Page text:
With seemingly every occasion to see The National occurring during SXSW, Fun Fun Fun, or ACL Festival, this has made it hard for Austinites to see them outside of the undesirable festival setting. In fact, since the last time I had tickets to see The National and foolishly elected to squeeze an Architecture in Helsinki show in rather than sticking around after Clap Your Hands Say Yeah opened, The National have not rolled through Austin outside of a festival weekend. During only one of those stops did they play a show in which one could actually buy tickets and that was during ACL weekend of 2008. Tickets for that Emo's show with Blonde Redhead and School of Seven Bells were extremely hard to come by, makiing this the first time they rolled through town without a festival bringing them here since 2005.
Unfortunately, this stop through town brought them to Austin Music Hall. While there may be worse venues in the world, I've not been to one. I saw Wilco at the Cedar Park Center. I saw Radiohead at Alpine Valley Outdoor Amphitheater. I saw Nick Cave at the Crystal Ballroom in Portland. These were absolutely worthless venues to be sure, but Austin Music Hall puts them to shame. Cursed with the acoustics so bad that an airplane hangar would be a marked improvement and a redesign that--having been clearly motivated by little other than greed--renders a full two-thirds of the balcony obstructed-view seating, Austin Music Hall is a wretched shithole that only a band of The National's ilk could succeed in drawing me through those fucking doors.
It appears to me that a visual aid may be helpful to demonstrate what I mean by obstructed view, so I took a photo. For those who don't know me, I stand 6'3". The photo I have uploaded is taken from the vantage point of someone who would have been taller than me by roughly half a foot (or a sixth of a meter, for you metric sons of bitches).
|I am well aware that this is a shitty photo. It is really just a reference point.|
Now, you may be wondering from where exactly did that greed line three paragraphs ago come, and I can answer that for you. Rather than have those bleacher seats extend to reasonable edge of the overhanging balcony they begin at least 15' back from the edge because there is a VIP section of seating that actually extends the balcony without maintaining a grade of stage visibility. For those keeping track at home, a conservative estimate would be roughly 500 people in the house who can see virtually none of the concert that they paid to see because an extension to a balcony gives them VIP seating at $20 more a ticket. If you were on the stage-left side of the venue, you saw the touring trumpeter, the touring trombonist, half of the Dessner Brothers (Bryce, I think), and half of Matt Derninger. That leaves half of Matt, an entire Dessner twin, and both Devendorf Brothers out of view.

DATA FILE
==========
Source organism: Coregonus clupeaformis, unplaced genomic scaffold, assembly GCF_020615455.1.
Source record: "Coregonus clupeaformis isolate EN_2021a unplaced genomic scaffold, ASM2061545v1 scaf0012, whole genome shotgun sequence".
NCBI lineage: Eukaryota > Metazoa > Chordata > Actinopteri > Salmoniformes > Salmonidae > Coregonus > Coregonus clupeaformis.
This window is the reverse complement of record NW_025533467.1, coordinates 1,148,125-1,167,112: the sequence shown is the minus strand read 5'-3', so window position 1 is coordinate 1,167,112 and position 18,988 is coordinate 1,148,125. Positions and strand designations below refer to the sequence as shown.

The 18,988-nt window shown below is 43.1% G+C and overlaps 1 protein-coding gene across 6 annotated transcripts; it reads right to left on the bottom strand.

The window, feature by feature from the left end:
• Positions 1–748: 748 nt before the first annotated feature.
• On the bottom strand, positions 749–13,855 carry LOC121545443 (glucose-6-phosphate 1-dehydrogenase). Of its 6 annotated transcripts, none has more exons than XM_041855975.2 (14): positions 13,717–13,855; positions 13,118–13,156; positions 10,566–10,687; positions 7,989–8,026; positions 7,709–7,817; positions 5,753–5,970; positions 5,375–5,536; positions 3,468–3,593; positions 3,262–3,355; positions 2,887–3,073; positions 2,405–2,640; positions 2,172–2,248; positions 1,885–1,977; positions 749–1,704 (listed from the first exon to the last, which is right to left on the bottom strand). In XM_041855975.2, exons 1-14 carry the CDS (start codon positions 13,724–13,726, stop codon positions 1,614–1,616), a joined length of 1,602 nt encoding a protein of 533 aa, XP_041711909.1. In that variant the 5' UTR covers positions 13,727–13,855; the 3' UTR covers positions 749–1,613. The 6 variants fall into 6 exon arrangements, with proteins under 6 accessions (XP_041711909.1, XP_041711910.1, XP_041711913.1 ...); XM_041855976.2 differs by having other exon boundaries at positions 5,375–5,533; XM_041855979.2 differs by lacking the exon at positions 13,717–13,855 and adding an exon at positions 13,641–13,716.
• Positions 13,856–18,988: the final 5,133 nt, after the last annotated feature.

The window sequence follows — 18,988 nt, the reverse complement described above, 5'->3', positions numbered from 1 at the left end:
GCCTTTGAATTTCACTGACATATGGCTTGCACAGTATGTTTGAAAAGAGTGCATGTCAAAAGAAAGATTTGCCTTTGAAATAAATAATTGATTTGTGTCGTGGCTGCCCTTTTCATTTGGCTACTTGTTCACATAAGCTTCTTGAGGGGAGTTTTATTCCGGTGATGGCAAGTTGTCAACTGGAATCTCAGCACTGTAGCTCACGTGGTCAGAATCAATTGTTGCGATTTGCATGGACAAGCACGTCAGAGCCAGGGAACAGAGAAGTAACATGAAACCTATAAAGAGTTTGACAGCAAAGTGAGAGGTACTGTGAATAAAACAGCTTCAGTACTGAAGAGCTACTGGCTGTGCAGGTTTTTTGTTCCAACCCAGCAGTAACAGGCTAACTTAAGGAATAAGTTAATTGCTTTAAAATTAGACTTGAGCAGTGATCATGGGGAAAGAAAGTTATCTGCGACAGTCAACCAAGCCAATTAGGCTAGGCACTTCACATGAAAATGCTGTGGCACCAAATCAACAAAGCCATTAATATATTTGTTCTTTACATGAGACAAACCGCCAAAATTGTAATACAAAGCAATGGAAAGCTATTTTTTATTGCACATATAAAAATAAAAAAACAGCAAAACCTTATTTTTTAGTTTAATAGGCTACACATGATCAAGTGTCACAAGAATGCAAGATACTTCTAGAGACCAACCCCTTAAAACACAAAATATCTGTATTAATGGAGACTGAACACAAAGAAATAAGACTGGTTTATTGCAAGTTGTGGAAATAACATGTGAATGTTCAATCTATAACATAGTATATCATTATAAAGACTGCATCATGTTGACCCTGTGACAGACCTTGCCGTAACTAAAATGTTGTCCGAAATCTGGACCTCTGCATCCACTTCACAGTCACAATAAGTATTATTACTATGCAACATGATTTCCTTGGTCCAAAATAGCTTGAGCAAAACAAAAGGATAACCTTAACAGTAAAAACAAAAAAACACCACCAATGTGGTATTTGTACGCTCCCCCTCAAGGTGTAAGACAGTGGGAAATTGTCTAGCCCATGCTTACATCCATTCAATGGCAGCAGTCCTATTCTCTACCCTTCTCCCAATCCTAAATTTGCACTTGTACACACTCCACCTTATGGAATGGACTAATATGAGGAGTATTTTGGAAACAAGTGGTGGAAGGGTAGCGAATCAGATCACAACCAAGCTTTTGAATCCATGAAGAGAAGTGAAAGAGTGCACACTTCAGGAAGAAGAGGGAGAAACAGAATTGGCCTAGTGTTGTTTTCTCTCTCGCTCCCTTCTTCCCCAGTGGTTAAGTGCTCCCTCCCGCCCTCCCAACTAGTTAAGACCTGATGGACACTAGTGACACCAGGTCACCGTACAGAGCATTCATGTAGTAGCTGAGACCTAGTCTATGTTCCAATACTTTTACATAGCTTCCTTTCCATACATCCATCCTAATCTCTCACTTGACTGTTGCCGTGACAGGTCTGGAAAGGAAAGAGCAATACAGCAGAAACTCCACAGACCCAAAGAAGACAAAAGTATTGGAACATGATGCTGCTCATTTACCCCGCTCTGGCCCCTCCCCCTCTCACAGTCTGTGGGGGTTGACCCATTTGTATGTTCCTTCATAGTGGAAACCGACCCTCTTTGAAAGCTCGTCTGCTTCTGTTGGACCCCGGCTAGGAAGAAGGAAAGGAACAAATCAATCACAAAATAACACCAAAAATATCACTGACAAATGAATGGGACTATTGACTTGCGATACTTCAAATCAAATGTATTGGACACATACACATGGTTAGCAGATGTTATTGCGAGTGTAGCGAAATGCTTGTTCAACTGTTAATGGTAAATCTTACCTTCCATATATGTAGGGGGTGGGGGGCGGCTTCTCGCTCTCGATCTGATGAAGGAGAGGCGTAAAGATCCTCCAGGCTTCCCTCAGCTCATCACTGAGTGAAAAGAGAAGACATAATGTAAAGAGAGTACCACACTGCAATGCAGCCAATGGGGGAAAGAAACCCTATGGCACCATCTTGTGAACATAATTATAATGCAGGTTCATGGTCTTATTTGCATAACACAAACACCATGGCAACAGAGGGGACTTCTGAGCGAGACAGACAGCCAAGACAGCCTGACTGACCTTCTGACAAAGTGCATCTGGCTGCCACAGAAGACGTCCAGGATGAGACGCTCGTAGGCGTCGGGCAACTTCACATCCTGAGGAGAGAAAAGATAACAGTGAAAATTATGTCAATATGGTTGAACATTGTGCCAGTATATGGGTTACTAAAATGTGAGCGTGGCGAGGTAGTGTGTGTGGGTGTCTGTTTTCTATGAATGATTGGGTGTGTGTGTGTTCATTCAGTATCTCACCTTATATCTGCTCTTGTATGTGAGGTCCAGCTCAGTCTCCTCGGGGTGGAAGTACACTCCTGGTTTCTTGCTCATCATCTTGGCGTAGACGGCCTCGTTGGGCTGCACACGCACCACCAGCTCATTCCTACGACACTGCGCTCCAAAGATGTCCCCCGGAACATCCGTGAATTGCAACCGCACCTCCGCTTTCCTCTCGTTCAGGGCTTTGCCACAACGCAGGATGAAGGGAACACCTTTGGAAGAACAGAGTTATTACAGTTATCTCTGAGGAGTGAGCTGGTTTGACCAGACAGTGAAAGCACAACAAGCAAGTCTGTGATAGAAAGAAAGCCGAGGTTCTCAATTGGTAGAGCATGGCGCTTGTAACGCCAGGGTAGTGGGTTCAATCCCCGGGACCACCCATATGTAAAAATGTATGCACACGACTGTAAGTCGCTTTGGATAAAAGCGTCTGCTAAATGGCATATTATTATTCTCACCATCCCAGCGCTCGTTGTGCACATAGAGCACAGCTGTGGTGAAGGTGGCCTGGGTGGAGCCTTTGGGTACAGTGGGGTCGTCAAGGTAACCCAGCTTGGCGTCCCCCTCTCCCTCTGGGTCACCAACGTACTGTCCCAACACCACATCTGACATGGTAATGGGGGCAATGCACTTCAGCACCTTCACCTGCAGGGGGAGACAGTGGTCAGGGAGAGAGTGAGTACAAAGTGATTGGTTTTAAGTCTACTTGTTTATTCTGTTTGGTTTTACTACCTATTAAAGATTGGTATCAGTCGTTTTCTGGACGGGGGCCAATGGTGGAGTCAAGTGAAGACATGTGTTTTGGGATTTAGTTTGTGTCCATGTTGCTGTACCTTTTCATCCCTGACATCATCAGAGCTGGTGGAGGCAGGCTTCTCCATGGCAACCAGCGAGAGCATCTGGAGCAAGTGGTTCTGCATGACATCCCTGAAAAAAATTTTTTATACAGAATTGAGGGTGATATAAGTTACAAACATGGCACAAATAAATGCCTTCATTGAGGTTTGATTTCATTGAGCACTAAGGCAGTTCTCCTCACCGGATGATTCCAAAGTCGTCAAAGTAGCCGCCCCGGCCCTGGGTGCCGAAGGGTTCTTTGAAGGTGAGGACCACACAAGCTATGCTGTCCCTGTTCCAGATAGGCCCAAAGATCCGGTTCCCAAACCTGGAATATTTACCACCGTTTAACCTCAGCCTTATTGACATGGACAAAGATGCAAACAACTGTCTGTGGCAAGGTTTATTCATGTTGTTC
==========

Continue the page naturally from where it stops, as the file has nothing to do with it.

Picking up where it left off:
Fuck you very much Austin Music Hall.
You are the worst venue in this town. By. Far.
Just sink into the ground and go back to your home in Hell. You can even get the entrance/exit right (you cannot walk straight up to the main entrance, you have to walk away from the nearest corner only to double back to that very corner). Were you designed by the same assholes who designed Austin's broke-ass highway system?
As for the music, once getting beyond the terrible acoustics in that godforsaken shithole, it had a lot to offer. I'll refrain from talking about Local Natives for the most part. I'm sure they're great guys, and I've been negative for five paragraphs now, which is surely tiresome for all of y'all who are still reading. I know it's reductive, but they share many likenesses with Fleet Foxes, a band whose allure wore off for me. I can see why people like Fleet Foxes. I can see why people would like Local Natives, as well. For the most part, Local Natives were simply a little too psych folk for my liking.
The one exception to that, however, was their set closer "Sun Hands," which struck me as an ideal musical fit for Sons of Anarchy if 85% of the music on Sons of Anarchy didn't suck. In the live setting, it succeeded in channeling a propulsive Western feel that was genuinely interesting, especially at it built to a huge climax. Here's a video from SXSW of them performing it live to give you a sense of what I'm talking about. Once they hit the three-minute mark everything explodes, and it's transcendent. It's just that "Sun Hands" was the only song that grabbed me.